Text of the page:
May 5th, 2009


The Rape of the Vampire was cult filmmaker Jean Rollin’s feature film debut and although it contains a lot of his trademark surrealistic imagery and recurring themes (namely lesbian vampires), it’s more or less just 90 minutes of non-stop HUH!?!  Since a lot of the flick just doesn’t make one lick of sense, I’ll do my best to give you the most concise plot re-cap I can.  Okay, the film centers around four vampire women who wear flimsy negligees and hang around in a decrepit castle.  Eventually, the long-toothed broads get killed by a mob of angry villagers.  Almost immediately, the vamps are resurrected by the butch looking “Queen of the Vampires” so they can participate in bad performance art skits accompanied by really shitty jazz.


At least I think that’s what happened.  Like I said, not a whole lot of this movie makes much sense.  The reason is because Rollin originally made a short film that ran a half an hour about the vampire girls getting killed.  Then some jackass producer got the great idea to give Rollin more money so he could tack on another hour of pretentious artiness for the sake of pretentious artiness.  What’s even worse is that we never actually get to see the titular rape.  We sure as shit get to hear about it enough though.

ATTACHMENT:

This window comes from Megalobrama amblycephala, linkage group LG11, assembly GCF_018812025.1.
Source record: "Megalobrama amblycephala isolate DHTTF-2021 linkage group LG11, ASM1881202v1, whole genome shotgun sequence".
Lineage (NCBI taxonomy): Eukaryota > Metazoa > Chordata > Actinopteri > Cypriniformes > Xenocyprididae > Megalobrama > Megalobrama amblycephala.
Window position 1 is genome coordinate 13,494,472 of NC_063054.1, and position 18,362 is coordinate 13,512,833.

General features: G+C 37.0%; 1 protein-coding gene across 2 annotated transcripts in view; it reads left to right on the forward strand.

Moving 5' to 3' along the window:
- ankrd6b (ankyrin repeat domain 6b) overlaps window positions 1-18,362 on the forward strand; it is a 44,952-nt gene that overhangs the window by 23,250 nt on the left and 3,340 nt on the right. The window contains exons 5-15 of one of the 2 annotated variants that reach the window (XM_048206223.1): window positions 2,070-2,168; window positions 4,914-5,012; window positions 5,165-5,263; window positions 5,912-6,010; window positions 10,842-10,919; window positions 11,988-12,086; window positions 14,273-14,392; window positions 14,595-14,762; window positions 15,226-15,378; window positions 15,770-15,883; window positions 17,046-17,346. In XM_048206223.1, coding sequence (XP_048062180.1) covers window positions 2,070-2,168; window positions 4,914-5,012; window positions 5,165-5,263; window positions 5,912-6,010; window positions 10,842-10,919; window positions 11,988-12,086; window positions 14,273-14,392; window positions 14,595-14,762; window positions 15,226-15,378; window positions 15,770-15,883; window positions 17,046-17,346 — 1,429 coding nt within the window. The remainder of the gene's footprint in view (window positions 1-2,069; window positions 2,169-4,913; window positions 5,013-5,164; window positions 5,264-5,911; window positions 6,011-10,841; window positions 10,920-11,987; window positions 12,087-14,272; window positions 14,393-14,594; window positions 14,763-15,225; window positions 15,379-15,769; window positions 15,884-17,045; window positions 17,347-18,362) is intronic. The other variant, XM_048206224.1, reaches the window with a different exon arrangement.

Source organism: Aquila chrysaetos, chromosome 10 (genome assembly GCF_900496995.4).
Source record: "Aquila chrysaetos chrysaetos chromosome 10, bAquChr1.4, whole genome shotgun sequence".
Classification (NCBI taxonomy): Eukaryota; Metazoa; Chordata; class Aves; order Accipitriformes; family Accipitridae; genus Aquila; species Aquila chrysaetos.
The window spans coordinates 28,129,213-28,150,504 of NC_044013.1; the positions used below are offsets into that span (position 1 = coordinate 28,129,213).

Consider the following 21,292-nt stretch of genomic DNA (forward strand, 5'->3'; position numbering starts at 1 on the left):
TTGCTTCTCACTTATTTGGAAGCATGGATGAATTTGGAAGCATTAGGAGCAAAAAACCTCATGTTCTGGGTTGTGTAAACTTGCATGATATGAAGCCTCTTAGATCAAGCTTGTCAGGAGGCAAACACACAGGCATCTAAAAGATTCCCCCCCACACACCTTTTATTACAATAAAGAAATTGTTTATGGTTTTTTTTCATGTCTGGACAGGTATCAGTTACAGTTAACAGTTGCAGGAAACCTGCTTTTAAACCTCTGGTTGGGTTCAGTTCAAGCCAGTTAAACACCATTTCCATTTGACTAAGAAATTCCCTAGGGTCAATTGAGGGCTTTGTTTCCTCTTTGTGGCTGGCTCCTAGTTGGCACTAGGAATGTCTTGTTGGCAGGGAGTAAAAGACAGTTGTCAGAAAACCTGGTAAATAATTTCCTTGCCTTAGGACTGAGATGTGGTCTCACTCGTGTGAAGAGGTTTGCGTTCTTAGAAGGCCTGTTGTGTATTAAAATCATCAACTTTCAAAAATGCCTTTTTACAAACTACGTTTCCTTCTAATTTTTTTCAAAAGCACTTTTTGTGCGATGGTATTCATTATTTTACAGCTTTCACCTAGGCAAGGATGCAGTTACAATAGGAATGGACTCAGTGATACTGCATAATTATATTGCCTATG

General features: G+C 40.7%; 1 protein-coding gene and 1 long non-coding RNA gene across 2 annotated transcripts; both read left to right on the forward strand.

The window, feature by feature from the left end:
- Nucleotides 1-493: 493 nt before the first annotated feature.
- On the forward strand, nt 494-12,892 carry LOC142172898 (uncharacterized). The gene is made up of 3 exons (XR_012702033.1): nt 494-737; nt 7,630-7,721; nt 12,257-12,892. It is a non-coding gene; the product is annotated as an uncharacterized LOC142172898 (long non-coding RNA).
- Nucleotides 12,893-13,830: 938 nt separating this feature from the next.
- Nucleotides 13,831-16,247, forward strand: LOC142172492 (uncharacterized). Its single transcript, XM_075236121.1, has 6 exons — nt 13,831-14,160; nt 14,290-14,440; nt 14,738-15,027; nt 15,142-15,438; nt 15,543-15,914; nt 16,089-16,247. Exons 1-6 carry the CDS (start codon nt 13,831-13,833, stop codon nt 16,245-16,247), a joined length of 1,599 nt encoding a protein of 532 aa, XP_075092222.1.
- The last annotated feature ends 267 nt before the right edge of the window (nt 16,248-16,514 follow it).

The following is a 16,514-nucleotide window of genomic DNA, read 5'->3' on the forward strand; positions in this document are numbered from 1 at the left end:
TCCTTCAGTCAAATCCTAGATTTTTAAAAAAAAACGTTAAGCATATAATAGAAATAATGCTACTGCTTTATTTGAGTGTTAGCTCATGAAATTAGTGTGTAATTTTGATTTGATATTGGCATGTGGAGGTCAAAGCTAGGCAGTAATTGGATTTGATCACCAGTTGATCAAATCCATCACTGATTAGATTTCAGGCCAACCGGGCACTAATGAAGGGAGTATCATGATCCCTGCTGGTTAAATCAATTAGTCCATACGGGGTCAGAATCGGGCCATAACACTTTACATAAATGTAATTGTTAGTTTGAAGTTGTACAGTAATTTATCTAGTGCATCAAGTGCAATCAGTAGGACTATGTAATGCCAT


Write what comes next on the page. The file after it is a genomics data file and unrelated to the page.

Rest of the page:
Rollin’s original half-hour short isn’t too bad and is filled with a lot of surreal touches (like when the vampire girls worship a goofy looking scarecrow).  The second part of the film is mind-numbingly artsy-fartsy and things go from so-so to oh-no when the Queen of the Vampires shows up.  This chick is ugly as a butt but that’s okay because she wears a dress that has holes cut out so her tits can hang out, so that’s cool.  She also wears a fur-lined g-string with a bat on it that’s really goofy looking too.